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Matthew Sisk: Veterinarian's advice is not a suggestion or a scam
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My significant other sometimes tells stories in which I have a speaking role.

That doesn’t sound too bad, but when she does it, she changes her voice so you know it’s me who’s speaking. Again, not too bad.

But the voice I have in these stories resembles Patrick from Spongebob Squarepants. I hope that’s not too accurate, because a large portion of my job involves talking to people whom I need to take me seriously.

Today is no different, as Leia’s “uncle” calls our office in a huff.

Uncle Donnie is visiting from out of town, and he’s just flabbergasted our office has been “taking advantage” of Leia’s owners. He wants to speak to me and only me. He feels he needs to give me a piece of his mind.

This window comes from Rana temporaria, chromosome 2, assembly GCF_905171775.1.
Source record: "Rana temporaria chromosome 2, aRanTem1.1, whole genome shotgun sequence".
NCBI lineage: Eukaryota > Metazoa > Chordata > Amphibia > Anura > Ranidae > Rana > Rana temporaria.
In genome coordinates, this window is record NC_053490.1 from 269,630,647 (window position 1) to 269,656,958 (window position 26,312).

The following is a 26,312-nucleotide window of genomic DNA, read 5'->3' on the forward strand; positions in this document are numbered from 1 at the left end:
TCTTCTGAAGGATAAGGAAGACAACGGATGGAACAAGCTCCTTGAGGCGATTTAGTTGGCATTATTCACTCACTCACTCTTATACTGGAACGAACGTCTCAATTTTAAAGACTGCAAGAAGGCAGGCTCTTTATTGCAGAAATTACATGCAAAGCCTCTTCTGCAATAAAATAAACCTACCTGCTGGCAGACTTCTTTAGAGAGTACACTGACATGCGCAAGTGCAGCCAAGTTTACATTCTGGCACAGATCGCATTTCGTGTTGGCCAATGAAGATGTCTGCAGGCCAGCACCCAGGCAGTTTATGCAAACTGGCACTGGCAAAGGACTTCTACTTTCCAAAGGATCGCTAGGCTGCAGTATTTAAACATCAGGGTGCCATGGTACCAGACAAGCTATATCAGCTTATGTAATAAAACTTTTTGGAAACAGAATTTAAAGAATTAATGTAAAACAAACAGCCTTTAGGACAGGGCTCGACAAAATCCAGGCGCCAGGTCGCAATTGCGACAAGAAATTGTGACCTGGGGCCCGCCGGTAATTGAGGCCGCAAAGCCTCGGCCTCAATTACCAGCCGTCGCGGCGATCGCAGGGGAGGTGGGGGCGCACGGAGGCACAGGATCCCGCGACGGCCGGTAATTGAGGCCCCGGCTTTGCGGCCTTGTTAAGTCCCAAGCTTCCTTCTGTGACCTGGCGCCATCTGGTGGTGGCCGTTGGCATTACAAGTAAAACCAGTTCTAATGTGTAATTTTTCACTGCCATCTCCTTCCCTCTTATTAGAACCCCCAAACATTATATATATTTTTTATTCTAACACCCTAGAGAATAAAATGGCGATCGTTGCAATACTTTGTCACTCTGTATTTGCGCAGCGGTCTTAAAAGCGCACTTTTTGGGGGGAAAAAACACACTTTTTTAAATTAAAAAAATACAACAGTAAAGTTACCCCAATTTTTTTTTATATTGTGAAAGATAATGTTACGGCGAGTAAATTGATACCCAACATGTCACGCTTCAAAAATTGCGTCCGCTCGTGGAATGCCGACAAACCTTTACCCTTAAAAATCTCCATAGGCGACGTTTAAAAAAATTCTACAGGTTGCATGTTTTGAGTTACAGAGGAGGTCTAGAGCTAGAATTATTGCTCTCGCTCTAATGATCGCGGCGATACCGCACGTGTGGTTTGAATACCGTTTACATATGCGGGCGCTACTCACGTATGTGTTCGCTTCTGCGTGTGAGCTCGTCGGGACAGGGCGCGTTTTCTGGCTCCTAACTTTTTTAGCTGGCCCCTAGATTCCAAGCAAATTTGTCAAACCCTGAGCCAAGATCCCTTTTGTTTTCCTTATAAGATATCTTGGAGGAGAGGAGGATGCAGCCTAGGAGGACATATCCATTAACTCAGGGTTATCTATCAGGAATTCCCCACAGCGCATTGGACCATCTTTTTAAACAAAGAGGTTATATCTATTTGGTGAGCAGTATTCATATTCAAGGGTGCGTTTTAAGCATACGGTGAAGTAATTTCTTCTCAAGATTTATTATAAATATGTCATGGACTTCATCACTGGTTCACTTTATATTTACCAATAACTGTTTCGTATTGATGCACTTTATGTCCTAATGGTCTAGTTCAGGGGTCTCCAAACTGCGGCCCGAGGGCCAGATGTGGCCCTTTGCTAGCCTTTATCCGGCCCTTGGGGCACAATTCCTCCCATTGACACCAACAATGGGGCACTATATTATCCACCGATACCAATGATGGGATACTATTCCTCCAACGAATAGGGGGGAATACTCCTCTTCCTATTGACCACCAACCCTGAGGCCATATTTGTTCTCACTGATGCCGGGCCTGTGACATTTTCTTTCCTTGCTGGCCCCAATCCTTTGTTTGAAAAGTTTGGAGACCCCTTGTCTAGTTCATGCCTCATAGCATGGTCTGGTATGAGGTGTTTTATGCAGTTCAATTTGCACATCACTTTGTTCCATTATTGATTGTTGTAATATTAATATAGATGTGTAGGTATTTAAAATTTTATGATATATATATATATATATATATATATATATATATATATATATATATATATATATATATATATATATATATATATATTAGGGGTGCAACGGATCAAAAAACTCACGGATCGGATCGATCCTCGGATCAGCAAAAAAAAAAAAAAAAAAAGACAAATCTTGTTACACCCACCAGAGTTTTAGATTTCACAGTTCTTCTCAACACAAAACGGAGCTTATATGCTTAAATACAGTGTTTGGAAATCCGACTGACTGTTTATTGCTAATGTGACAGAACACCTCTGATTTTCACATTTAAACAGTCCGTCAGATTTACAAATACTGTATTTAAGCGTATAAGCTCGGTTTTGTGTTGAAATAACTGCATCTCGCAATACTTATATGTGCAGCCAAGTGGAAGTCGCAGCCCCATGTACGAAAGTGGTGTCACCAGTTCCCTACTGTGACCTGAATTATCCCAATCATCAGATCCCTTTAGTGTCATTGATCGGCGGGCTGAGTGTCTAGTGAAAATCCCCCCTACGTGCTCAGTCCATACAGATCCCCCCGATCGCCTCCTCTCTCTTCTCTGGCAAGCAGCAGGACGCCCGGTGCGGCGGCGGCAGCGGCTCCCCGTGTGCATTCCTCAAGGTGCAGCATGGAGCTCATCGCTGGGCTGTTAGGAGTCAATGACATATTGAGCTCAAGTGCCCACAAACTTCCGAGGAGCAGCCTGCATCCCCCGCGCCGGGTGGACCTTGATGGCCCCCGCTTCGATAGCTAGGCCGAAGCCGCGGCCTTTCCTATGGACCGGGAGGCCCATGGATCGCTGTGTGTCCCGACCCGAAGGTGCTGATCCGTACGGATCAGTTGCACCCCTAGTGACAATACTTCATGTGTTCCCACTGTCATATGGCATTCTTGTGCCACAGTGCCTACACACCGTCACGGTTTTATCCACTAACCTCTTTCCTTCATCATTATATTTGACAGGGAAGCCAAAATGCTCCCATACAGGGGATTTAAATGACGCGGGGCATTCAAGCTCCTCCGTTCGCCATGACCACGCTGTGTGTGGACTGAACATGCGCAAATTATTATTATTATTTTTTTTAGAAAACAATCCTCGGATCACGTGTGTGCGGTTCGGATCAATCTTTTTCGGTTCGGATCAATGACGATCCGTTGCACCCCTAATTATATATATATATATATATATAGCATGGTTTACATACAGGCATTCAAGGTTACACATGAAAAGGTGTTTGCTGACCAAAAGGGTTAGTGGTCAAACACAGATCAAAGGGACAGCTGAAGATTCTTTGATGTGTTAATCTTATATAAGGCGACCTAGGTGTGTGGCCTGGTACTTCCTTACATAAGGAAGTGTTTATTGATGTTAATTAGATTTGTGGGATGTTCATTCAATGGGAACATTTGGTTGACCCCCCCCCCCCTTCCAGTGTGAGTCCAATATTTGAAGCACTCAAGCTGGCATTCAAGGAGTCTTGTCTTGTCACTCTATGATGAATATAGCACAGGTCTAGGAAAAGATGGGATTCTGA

I try to remain professional, despite not thinking he has any pieces to spare. I advise I can’t discuss any case with him that isn’t his personal pet. He agrees to discuss generalities.

First, why do we test kittens for AIDS?

Well, we don’t. We test for FIV.

Donnie says there’s no difference. He’s wrong.

He adds the test is obviously unreliable, or we just make it up as we go, as some results change. Again, wrong. The test detects antibodies, which can go away under specific circumstances.

Second, he wants us to take back the heartworm prevention we sent home with Leia, since cats don’t get heartworms. It’s just a means for us to make “even more money.”

He’s wrong on this as well. Cats do get heartworms. And because they’re not a natural host for the worm like dogs are, they can die from only one worm, without warning.

And finally, we’re taking advantage of kitten owners by urging they be spayed.

Donnie says cats don’t get “pyermetria,” so that won’t be a risk even if she isn’t spayed. I offer the correct pronunciation of pyometra, and again correct and explain his error.

Donnie “knows better” from internet research, so he curses and hangs up on me. Luckily, he doesn’t control Leia’s health care.

Matthew Sisk is a practicing veterinarian from Habersham County. Have questions about your pet? He can be reached at

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